‘A portion of thy sway! . .
‘My father give me vengeance! not the stroke
‘Of sudden punishment,
‘The agony that ends,
‘But lasting long revenge!’

‘Go! said the Rajah, with thy fathers power
‘Command the elements! …
‘Son of Kehama .. witness thy revenge!’ [1] 

And there Grosvenor is a good full stop – a half way house on the first days journey. Now then for criticism hactenus. [2]  Originally I began at an earlier period – thus. Arvalan is watching a horse .. the last of a horse hecatomb which when perfected would have made the sacrifices equal to Indra the God of the firmament. the horse strayd to Laderlads hut where Kalyal was bathing & Laderlads drives a stake thro Arvalan in defence of his daughter – this I found dull – & yet am apprehensive that the beginning as it now stands is too abrupt – not quoad [3]  funeral which is bono [4]  – but quoad the superhuman character of Kehama, which is wholly Hindooish. & must perplex by its strangeness without some preluding & palliating matter. a preface may do this – but if a poem requires explanation it is bad so far.

I shall send the rest of the book right soon – & a letter about the whole plan. it is the plan for which I most wish the aid of other opinions, till that be known, fragments can be but partially judged – the finish is of less import now than the outline.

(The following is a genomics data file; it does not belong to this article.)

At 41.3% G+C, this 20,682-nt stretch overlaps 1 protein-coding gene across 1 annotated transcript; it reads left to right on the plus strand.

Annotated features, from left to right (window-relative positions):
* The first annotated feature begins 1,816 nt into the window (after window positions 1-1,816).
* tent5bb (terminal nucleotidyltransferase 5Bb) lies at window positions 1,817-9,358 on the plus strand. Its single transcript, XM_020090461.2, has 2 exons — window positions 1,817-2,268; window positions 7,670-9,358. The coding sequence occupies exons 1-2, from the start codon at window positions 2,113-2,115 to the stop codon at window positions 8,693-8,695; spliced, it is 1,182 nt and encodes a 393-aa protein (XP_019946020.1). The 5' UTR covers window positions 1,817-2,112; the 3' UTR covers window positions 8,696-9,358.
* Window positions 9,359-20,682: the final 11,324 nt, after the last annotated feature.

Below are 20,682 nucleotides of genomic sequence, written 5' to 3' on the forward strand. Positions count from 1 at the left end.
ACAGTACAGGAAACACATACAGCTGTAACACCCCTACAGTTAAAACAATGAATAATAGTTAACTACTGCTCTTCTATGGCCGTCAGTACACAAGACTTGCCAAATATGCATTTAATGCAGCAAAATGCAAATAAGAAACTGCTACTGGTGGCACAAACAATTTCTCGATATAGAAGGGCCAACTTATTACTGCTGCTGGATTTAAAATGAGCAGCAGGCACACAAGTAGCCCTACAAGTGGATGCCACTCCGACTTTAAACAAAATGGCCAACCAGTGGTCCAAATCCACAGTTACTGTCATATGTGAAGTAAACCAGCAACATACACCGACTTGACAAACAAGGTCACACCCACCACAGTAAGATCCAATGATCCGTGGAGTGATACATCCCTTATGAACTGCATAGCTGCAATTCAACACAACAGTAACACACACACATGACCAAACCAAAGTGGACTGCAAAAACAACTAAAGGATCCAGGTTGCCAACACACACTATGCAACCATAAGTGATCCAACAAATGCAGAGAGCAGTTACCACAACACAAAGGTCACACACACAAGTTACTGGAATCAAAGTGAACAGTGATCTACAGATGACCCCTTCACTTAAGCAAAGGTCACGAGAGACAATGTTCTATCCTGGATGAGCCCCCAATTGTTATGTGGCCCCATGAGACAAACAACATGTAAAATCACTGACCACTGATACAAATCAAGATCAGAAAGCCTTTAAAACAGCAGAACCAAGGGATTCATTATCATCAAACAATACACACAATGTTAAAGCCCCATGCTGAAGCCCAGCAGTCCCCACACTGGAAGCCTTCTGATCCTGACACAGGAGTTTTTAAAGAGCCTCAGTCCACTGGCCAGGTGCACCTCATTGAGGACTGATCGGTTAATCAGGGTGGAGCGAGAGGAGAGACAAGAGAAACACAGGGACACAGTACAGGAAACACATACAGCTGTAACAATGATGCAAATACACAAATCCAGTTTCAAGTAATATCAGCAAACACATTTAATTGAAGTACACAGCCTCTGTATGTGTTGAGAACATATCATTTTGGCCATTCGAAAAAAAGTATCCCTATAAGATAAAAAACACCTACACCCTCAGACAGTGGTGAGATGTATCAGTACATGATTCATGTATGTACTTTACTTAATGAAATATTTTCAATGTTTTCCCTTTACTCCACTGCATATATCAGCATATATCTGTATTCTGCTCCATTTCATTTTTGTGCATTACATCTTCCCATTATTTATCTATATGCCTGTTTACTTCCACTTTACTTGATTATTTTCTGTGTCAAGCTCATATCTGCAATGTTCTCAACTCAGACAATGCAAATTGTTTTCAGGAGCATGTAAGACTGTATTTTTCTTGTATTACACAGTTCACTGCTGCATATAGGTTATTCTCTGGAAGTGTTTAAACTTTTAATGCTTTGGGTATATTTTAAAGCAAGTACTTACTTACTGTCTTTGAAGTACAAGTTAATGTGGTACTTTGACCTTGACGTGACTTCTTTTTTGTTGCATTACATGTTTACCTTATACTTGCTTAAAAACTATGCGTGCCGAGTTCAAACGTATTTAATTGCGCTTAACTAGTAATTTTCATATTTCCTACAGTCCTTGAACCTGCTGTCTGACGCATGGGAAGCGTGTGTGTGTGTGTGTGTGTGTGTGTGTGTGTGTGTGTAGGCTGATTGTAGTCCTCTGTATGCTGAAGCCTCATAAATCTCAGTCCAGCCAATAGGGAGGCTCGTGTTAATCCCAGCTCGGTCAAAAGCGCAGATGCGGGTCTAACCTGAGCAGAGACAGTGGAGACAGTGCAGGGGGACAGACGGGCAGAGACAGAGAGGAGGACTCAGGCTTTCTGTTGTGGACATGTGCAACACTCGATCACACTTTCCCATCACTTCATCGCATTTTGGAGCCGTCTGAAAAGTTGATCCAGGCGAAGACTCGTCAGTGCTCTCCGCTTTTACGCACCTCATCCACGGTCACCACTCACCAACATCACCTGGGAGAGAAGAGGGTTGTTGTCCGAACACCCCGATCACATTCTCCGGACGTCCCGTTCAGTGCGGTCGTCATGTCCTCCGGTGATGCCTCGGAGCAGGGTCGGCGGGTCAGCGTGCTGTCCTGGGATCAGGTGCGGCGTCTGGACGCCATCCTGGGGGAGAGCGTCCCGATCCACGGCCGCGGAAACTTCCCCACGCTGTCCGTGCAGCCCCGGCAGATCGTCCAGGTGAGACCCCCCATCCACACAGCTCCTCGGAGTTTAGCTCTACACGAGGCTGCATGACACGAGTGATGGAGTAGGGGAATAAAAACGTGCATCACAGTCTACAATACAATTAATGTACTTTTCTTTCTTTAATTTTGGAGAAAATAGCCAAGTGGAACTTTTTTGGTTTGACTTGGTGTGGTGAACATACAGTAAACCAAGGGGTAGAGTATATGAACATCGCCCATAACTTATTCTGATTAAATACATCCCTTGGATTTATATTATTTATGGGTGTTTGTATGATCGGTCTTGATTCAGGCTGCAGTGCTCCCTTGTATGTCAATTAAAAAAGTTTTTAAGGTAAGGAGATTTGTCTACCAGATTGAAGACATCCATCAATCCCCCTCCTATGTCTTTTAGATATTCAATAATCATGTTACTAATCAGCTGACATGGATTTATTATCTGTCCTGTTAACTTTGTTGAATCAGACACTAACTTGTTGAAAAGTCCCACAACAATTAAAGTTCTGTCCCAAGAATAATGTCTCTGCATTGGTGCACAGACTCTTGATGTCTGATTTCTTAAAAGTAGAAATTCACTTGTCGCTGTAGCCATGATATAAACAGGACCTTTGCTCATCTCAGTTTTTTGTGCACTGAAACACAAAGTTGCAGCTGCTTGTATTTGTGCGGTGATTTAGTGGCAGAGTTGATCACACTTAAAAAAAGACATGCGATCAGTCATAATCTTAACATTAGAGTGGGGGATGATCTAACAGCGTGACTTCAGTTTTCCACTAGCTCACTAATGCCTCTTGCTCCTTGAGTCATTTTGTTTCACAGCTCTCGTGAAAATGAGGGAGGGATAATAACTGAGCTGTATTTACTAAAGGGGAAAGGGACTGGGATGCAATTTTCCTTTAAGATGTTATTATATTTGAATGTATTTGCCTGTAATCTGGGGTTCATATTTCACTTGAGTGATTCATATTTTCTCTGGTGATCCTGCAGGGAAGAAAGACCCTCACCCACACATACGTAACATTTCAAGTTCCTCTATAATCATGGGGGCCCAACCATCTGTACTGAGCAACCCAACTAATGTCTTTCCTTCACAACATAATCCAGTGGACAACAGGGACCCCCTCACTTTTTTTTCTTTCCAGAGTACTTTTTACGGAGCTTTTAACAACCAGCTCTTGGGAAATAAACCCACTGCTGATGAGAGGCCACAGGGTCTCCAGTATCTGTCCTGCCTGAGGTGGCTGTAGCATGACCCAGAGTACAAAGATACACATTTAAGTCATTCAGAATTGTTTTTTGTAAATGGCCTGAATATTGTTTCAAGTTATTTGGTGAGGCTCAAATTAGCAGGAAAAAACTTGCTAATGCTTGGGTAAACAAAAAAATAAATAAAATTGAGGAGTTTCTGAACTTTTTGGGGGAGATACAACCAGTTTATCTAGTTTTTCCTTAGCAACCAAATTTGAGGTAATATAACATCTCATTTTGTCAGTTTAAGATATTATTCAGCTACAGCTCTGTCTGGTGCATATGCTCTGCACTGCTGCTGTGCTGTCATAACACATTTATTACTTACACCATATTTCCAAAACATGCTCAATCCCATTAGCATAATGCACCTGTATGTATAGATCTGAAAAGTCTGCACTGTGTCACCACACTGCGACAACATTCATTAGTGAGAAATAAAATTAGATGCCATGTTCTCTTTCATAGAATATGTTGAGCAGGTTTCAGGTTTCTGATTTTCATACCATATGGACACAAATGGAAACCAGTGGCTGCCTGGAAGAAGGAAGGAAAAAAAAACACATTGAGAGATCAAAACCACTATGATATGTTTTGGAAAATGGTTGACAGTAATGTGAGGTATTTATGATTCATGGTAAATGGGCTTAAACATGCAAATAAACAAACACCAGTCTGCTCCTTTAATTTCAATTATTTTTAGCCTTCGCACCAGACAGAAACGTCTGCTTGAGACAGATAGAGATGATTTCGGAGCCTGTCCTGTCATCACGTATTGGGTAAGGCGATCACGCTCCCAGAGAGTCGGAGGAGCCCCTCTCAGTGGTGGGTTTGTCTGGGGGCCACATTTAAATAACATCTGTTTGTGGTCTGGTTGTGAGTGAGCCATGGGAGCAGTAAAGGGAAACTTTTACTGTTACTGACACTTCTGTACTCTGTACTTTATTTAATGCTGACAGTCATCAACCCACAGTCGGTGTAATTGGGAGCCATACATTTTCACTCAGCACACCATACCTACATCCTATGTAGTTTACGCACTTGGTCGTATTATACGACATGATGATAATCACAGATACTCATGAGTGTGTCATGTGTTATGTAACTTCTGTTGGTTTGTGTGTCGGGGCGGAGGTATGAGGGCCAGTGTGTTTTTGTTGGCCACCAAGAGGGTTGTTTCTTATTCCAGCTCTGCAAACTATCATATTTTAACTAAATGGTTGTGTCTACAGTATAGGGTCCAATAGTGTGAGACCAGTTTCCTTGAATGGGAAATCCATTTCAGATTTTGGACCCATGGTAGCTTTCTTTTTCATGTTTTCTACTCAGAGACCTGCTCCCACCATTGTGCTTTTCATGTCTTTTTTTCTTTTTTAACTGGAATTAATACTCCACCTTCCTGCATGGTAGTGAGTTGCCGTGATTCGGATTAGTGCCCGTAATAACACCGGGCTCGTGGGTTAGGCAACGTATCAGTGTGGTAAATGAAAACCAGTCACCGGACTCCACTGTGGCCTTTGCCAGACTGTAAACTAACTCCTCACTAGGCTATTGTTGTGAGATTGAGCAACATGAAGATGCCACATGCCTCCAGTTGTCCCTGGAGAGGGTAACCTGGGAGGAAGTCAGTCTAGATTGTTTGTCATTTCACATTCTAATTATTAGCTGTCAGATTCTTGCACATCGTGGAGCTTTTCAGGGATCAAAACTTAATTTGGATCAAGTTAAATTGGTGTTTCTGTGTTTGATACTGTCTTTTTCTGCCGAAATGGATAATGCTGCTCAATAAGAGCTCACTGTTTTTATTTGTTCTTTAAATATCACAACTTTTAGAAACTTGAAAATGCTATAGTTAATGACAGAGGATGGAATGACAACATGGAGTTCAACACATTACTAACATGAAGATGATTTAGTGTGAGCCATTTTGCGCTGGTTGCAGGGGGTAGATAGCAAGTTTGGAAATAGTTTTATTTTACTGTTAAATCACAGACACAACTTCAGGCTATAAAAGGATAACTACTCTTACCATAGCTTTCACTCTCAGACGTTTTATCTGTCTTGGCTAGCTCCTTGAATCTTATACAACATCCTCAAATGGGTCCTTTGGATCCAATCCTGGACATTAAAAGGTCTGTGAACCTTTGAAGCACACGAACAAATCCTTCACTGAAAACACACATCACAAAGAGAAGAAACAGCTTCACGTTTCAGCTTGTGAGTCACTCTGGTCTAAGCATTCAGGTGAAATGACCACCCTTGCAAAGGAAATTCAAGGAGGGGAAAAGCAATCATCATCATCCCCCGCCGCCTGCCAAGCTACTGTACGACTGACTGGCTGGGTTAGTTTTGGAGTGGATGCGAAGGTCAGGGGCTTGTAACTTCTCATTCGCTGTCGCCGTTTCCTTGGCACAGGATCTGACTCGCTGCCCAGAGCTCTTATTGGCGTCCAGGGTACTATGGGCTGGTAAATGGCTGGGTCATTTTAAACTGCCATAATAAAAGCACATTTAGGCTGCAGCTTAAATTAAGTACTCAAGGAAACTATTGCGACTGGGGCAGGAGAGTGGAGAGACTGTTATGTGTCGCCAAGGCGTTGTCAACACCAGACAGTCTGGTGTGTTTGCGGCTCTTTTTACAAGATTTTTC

Young Margaret does well – so does Edith – so do I.

God bless you.


Thursday. Oct. 7. 1802.

Will you be so good when you pass Charing + to enquire at a Print Shop there for certain Plans of the battle of Copenhagen, [5]  drawn by Alex. Briarly, [6]  Master of the Bellona, to which Tom subscribed a desire they may be sent to his agents Messrs Peyton & Grenfell [7]  [MS torn]d. Blackfriars – who will pay for them if they be un what remains unp[MS torn]

the print sellers name is Briden. [8]  should the horse kick & lose his shoe, he would break one of Mr Bridens windows


* Address: To/ Grosvenor Charles Bedford Esqr/ Exchequer/ Westminster/ Single
Postmarks: 132/ BRISTOL/ OC 8; B/ OCT 9/ 1802
MS: Houghton Library, bMS Eng 265.1(3). ALS; 4p.
Unpublished. BACK

[1] Hark! tis … thy revenge: Verse written in double columns. The poem is an early draft of part of Book 1 of the Curse of Kehama (1810). BACK

[2] The Latin translates as ‘up to this point’. BACK

[3] The Latin translates as ‘with respect to’. BACK

[4] The Latin translates as ‘good’. BACK

[5] The Battle of Copenhagen, 2 April 1801, in which a British fleet had defeated the Danish fleet. Tom Southey had served in the action as a Lieutenant on HMS Bellona. BACK

[6] Alexander Briarly (dates unknown), Master on the Bellona. He had previously served as Master on the Audacious at the Battle of the Nile in 1798. The Master was a senior seaman responsible for navigation. BACK

[7] Peyton and Grenfell, a firm of Navy Agents. BACK

[8] John Brydon (fl. c. 1783-1805). His shop was at 7 Charing Cross, London. BACK